2. Ziplop bags — these are great for packing small things like underwear/putting your toiletries in them so that they don’t leak; you can use them while traveling in your new country — great for putting that mango in so that it doesn’t leak all over the plastic supermarket bag in came in and does not get all the contents of your overnight bag yellow. Great for putting that spare battery in so that it doesn’t run against anything metal and short-circuit. It’s funny but Ziploc bags may not be readily available in many places; I haven’t seen any in China and they are almost impossible to track down in Eastern Europe. They are light and small, so make sure to bring them in several sizes.
3. A spork (check out this wikipedia article if you are not sure what it is http://en.wikipedia.org/wiki/Spork). I have one that was bought at some Japanese (I think) novelty store around Harvard Square; it feature a spoon, a knife, and a fork. It’s great for cutting up that papaya that your brought on a day trip for a snack; it’s useful for making oatmeal on the morning when you are in a rush and can’t go get proper breakfast. It’s small and light, but it really made my life much happier — and it saves resources.
Things that are better left at home:
1. An alarm clock — most cell phones work perfectly fine for that. In fact, I never owned one — and am still doing fine. Some mp3 players these days also have an alarm function as well. Having said that, don’t forget to pack your charger (see above), otherwise, your phone will be useless.
2. Books for leisure reading. I keep seeing people coming to study abroad with assorted reading materials; these books usually end up being left behind as you need that precious weight for souvenirs and gifts. I know someone who brought over from the US to China an illustrated book on treehouses — a fascinating read no doubt, but really big and heavy. He swears he will take it back home, but we’ll see about that. The point is — if you did not get to reading it home, you will not read it in a new and exciting place where there are things to do to get entertained. Google Books offers classic books for free, if you are comfortable with reading off the screen and urgently need to read Wuthering Heights. If you must read while living abroad, think about investing in a Kindle — expensive, but it may be easier than paying for the luggage that is too heavy. You can buy audiobooks and put them on your iPod — they are usually cheaper than hard copies, too.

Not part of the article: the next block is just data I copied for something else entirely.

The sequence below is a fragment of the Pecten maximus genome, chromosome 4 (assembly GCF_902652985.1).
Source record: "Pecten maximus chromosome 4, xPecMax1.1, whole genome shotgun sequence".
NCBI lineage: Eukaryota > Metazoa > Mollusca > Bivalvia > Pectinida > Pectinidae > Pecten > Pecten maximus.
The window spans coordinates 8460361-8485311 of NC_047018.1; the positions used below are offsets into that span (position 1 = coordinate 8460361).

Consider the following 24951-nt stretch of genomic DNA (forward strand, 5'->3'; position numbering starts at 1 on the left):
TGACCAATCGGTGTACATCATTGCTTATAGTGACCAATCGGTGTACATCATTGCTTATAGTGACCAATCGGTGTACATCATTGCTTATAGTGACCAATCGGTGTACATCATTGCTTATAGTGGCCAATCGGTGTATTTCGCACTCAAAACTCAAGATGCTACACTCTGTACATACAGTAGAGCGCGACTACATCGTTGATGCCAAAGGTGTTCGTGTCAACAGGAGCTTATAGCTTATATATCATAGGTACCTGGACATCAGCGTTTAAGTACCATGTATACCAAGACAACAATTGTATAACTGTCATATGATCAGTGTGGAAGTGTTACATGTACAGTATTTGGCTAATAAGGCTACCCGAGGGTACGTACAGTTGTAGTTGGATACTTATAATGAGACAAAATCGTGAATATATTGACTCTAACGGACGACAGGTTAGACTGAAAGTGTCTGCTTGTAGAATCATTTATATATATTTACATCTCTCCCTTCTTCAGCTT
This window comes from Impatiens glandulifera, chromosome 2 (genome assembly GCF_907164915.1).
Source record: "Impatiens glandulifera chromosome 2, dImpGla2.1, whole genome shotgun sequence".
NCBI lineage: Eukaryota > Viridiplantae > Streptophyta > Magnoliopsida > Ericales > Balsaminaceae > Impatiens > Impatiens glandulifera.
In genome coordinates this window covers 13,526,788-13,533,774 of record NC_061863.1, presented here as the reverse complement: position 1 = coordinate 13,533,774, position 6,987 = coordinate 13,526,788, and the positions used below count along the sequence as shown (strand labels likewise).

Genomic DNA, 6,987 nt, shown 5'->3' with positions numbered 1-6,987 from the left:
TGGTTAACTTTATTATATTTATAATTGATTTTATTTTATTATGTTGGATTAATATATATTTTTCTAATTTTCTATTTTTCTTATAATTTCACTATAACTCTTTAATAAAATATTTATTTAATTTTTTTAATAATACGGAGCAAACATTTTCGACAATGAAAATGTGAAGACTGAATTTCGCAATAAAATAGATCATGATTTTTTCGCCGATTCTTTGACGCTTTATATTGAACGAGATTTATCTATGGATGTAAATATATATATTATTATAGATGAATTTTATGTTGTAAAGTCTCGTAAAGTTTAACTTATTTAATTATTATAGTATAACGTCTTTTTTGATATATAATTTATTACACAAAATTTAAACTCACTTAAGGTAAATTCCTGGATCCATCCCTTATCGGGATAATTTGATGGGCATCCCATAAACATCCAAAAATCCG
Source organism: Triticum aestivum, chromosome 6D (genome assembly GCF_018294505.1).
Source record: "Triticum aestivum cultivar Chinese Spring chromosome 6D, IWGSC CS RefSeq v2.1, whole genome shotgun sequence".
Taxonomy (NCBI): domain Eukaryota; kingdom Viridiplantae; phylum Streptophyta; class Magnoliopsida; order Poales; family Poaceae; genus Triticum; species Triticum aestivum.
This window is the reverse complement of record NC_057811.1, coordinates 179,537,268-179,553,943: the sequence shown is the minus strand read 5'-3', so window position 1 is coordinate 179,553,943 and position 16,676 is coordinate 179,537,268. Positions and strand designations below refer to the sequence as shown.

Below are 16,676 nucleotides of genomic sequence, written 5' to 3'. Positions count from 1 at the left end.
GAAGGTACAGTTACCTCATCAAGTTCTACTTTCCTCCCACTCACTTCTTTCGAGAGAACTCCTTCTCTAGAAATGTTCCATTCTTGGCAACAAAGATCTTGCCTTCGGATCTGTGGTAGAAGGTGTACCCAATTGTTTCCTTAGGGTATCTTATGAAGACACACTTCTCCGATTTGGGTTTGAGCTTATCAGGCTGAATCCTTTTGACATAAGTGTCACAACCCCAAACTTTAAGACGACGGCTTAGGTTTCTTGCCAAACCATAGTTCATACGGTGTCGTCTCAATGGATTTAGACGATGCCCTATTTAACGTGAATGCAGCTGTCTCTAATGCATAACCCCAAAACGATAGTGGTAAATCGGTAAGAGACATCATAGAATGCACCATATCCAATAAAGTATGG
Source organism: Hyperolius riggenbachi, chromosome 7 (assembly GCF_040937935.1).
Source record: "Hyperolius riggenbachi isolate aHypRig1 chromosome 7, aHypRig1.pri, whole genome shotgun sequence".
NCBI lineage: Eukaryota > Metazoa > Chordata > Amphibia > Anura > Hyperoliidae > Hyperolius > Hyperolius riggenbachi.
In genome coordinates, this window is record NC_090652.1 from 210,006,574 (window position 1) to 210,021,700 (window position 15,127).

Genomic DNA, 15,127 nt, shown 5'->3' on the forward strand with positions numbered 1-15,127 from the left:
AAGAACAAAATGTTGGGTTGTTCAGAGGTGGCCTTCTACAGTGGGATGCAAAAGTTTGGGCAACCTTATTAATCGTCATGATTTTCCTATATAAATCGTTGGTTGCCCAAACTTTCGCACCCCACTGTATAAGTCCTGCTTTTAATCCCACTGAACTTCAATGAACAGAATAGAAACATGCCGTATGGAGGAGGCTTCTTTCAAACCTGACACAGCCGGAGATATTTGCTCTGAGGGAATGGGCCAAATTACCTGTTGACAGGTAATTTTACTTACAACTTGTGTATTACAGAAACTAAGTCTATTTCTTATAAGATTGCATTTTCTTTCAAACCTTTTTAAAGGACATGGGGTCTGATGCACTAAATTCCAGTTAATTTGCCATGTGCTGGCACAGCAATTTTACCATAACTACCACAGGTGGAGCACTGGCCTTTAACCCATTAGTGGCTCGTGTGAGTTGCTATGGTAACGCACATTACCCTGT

The only book worth bringing is your Lonely Planet (I am waiting for them to come out with iPhone app or something). It is now available as a PDF (can be put on your laptop, netbook, or cell phone). Books in your language can be difficult to come buy, but think about investing in audio books instead or . Many countries have ‘book cafes’ where you can read a variety of books in various languages; Beijing alone has several.
3. Hard copy of a dictionary/phrasebook. Try to get hold of an electronic version/find a suitable app on your iPhone/smart phone. There are lots of websites that have dictionaries, too. The last time I brought a dictionary with me was in 2003 when I went to live in Germany. I never opened it once and ended up leaving it behind. To me, it’s much easier to ask someone what an unknown word means and how to use it, than to carry a heavy tome in your bag and start flipping through it when you encounter something new.
4. CD’s/DVD’s — they are bulky and will end up being lost or thrown away. Try to upload the contents on your laptop/MP3p player. Don’t risk bringing pirated ones (not that anyone should be buying them), since it can get you in trouble (on the same note, if you study in Asia and buy pirated DVD’s, don’t even try to bring them home — I know people who got in trouble with the American authorities for that).
5. Too many warm clothes if you are going to study abroad in a cold place. Sweaters take up a lot of space and can be often bought cheaply at a variety of locations (yes, even in Siberia). You will end up wanting to go shopping, so why not buy things that can actually be useful?
6. Hiking boots –I got to see many a pair of hiking boots that people bring thinking that they will need them while studying in Europe. Usual running shoes usually do unless you are going to be climbing the Everest. Seriously — they are heavy and take up space and you might be inclined to leave them behind on the way back to save up space, so don’t waste money by bringing them over (of course, if your orientation packet specifies bringing them, then do).